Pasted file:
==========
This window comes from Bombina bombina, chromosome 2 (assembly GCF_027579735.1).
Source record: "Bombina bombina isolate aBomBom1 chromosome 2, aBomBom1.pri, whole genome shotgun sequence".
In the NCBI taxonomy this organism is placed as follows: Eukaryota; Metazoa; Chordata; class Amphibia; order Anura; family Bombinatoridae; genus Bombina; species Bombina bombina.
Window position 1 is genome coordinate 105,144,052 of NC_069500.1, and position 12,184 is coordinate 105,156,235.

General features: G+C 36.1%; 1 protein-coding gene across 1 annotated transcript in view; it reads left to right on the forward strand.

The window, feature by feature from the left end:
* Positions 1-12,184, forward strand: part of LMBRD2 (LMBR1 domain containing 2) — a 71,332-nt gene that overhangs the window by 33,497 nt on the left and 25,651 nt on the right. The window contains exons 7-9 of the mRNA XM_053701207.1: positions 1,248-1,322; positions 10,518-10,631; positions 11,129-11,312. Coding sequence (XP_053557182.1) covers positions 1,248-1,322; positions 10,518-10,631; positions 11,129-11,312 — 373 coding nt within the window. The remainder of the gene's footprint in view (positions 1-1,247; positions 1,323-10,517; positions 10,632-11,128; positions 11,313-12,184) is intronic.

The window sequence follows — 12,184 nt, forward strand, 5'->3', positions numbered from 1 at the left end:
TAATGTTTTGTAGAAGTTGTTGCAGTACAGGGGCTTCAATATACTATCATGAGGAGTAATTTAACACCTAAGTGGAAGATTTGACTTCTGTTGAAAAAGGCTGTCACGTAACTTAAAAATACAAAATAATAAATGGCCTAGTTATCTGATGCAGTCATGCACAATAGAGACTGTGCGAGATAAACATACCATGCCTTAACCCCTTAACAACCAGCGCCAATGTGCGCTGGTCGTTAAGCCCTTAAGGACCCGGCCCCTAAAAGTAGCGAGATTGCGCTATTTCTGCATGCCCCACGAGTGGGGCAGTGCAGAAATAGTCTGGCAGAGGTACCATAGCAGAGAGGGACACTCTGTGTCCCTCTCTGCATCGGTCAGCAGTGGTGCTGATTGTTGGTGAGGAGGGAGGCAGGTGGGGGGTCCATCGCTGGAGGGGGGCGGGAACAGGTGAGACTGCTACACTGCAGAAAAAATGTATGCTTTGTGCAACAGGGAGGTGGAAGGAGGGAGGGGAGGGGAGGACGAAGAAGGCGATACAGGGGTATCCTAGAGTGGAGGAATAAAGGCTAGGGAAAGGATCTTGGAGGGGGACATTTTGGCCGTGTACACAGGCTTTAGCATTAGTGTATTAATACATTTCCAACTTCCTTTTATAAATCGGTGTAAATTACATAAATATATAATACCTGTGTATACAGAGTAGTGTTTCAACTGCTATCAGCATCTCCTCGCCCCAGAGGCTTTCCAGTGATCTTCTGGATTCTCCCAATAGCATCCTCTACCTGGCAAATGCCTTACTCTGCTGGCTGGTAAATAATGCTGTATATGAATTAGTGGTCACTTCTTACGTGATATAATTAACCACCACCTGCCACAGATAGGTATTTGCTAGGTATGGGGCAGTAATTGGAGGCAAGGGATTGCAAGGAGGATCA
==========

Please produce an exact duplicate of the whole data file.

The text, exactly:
This window comes from Bombina bombina, chromosome 2 (assembly GCF_027579735.1).
Source record: "Bombina bombina isolate aBomBom1 chromosome 2, aBomBom1.pri, whole genome shotgun sequence".
In the NCBI taxonomy this organism is placed as follows: Eukaryota; Metazoa; Chordata; class Amphibia; order Anura; family Bombinatoridae; genus Bombina; species Bombina bombina.
Window position 1 is genome coordinate 105,144,052 of NC_069500.1, and position 12,184 is coordinate 105,156,235.

General features: G+C 36.1%; 1 protein-coding gene across 1 annotated transcript in view; it reads left to right on the forward strand.

The window, feature by feature from the left end:
* Positions 1-12,184, forward strand: part of LMBRD2 (LMBR1 domain containing 2) — a 71,332-nt gene that overhangs the window by 33,497 nt on the left and 25,651 nt on the right. The window contains exons 7-9 of the mRNA XM_053701207.1: positions 1,248-1,322; positions 10,518-10,631; positions 11,129-11,312. Coding sequence (XP_053557182.1) covers positions 1,248-1,322; positions 10,518-10,631; positions 11,129-11,312 — 373 coding nt within the window. The remainder of the gene's footprint in view (positions 1-1,247; positions 1,323-10,517; positions 10,632-11,128; positions 11,313-12,184) is intronic.

The window sequence follows — 12,184 nt, forward strand, 5'->3', positions numbered from 1 at the left end:
TAATGTTTTGTAGAAGTTGTTGCAGTACAGGGGCTTCAATATACTATCATGAGGAGTAATTTAACACCTAAGTGGAAGATTTGACTTCTGTTGAAAAAGGCTGTCACGTAACTTAAAAATACAAAATAATAAATGGCCTAGTTATCTGATGCAGTCATGCACAATAGAGACTGTGCGAGATAAACATACCATGCCTTAACCCCTTAACAACCAGCGCCAATGTGCGCTGGTCGTTAAGCCCTTAAGGACCCGGCCCCTAAAAGTAGCGAGATTGCGCTATTTCTGCATGCCCCACGAGTGGGGCAGTGCAGAAATAGTCTGGCAGAGGTACCATAGCAGAGAGGGACACTCTGTGTCCCTCTCTGCATCGGTCAGCAGTGGTGCTGATTGTTGGTGAGGAGGGAGGCAGGTGGGGGGTCCATCGCTGGAGGGGGGCGGGAACAGGTGAGACTGCTACACTGCAGAAAAAATGTATGCTTTGTGCAACAGGGAGGTGGAAGGAGGGAGGGGAGGGGAGGACGAAGAAGGCGATACAGGGGTATCCTAGAGTGGAGGAATAAAGGCTAGGGAAAGGATCTTGGAGGGGGACATTTTGGCCGTGTACACAGGCTTTAGCATTAGTGTATTAATACATTTCCAACTTCCTTTTATAAATCGGTGTAAATTACATAAATATATAATACCTGTGTATACAGAGTAGTGTTTCAACTGCTATCAGCATCTCCTCGCCCCAGAGGCTTTCCAGTGATCTTCTGGATTCTCCCAATAGCATCCTCTACCTGGCAAATGCCTTACTCTGCTGGCTGGTAAATAATGCTGTATATGAATTAGTGGTCACTTCTTACGTGATATAATTAACCACCACCTGCCACAGATAGGTATTTGCTAGGTATGGGGCAGTAATTGGAGGCAAGGGATTGCAAGGAGGATCA